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Is Natural Capital a Material Issue?

July 26, 2013 |

Business anIs Natural Capital a Material Issue? d government leaders from around the world are increasingly sounding the alarm about the significant impact of human activities on the natural environment – affecting its capacity to provide the goods and services we rely upon, and consequently resulting in a clear cost to business. Such is the concern of business and government that the recent Rio+20 UN conference on sustainable development saw CEOs of 39 financial institutions, including banks, investment funds, and insurance companies, make a formal commitment to work towards integrating natural capital considerations into their products and services.

Shareholders are becoming increasingly engaged with the issue. Alongside this, governments are exploring regulatory or policy changes to encourage the sustainable use of biodiversity and ecosystem services (BES) through the development of frameworks for national ecosystem services accounting.

The commitment at Rio+20 demonstrates the growing realisation that all economic activity is either directly or indirectly linked to natural capital, and action is needed. Nonetheless, this link has yet to be measured and addressed widely by the corporate sector. As all aspects of business are ultimately linked to and in uenced by trends in natural capital, this highlights a risk to business, which could ultimately lead to business failure.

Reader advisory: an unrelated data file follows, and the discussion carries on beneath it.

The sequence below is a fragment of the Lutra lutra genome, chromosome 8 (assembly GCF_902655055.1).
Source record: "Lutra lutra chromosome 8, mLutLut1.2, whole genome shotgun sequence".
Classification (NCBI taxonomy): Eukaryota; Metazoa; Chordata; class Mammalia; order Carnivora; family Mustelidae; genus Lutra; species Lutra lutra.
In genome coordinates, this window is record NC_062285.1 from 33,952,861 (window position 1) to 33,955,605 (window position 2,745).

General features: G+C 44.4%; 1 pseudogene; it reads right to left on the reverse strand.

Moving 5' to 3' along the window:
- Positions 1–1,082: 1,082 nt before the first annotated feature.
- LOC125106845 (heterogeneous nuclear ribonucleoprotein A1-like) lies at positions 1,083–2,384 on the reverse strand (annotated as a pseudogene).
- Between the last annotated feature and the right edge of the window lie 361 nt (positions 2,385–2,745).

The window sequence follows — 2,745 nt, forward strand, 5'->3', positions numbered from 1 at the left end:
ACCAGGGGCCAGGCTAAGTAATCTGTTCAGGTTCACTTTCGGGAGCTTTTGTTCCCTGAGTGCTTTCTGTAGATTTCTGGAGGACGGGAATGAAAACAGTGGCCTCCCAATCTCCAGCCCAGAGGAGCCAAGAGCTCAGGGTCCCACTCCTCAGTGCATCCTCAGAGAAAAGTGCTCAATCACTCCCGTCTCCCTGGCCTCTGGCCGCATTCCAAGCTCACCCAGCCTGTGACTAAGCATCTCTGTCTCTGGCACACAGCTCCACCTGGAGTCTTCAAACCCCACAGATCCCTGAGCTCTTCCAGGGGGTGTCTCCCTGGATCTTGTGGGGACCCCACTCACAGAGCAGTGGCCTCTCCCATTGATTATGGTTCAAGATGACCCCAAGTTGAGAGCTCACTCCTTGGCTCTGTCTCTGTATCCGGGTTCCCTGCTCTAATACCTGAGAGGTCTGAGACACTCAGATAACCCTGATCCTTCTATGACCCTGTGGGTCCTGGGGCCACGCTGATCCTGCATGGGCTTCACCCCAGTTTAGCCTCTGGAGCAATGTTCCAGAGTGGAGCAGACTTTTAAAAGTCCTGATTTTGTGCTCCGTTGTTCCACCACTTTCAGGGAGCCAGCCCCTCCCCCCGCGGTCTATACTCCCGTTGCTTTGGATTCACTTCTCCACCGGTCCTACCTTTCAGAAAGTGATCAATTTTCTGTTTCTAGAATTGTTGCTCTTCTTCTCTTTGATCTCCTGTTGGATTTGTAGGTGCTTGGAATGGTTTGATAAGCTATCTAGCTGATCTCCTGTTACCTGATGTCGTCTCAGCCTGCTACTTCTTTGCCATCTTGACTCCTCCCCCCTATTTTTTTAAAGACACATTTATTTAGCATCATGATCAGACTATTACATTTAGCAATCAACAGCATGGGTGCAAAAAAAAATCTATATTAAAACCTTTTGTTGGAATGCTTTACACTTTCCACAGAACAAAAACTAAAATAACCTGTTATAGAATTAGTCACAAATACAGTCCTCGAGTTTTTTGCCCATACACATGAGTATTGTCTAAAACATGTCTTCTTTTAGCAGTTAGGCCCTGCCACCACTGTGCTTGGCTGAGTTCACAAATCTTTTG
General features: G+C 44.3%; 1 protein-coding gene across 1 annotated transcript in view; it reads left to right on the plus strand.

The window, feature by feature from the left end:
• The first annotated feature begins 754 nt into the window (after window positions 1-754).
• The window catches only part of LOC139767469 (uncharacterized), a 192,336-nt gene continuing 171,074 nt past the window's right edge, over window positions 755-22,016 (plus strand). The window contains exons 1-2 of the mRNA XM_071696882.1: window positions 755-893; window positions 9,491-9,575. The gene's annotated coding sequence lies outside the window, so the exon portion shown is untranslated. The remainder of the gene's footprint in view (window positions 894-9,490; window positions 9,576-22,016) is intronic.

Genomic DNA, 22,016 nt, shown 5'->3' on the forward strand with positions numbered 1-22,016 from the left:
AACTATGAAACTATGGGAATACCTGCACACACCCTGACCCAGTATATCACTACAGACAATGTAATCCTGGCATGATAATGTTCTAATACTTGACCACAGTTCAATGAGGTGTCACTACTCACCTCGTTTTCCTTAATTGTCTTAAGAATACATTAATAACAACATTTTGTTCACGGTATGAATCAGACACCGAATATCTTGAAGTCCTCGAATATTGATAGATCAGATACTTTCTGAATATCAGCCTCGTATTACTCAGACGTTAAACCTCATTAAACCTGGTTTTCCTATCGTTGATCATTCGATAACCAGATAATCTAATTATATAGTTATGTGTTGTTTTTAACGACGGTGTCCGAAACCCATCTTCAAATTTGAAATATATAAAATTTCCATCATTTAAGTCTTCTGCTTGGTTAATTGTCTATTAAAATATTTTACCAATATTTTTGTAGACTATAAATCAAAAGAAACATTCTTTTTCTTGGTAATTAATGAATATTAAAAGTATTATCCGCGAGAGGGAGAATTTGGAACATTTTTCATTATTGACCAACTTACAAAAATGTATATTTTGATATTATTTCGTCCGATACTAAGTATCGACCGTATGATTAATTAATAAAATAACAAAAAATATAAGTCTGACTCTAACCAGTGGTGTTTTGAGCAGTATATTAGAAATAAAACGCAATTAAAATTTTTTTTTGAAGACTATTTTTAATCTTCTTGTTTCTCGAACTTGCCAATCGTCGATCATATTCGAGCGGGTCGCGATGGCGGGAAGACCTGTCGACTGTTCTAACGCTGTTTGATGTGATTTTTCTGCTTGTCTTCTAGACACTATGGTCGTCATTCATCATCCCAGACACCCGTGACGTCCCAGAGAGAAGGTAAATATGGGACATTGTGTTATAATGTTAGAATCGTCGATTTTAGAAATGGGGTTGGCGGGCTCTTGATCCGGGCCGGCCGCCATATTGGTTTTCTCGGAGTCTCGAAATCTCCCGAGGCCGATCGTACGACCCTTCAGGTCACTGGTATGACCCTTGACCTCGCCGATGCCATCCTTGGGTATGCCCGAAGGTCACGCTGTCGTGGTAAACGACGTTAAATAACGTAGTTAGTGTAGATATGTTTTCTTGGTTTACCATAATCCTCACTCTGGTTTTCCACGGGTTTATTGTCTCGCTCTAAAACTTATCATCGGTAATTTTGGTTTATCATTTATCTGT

The question remains: how do we effectively measure, assess and report to business on the economic impacts of natural capital on business?

ACCA has long recognised that companies ignore the need to account for non- financial issues: natural capital is no exception. The accountancy profession and the business world need to start urgently considering the extent to which they are drawing down natural capital and how the erosion of such capital will affect business. New accounting, valuation and reporting techniques are required; different approaches to risk identification, materiality processes and the internalisation of externalities are needed.

ACCA, together with its partners KPMG and Fauna & Flora International, has been exploring the relevance of natural capital to accountancy professionals and the corporate sector. This report aims to continue to show the relevance of non-financial accounting to its members and students, as well as demonstrating the tangible role the profession can play in managing corporate impacts and dependencies on natural capital. It demonstrates how some among the business community are integrating natural capital into their decisions, and that accounting for it is paramount.


Download the report here.

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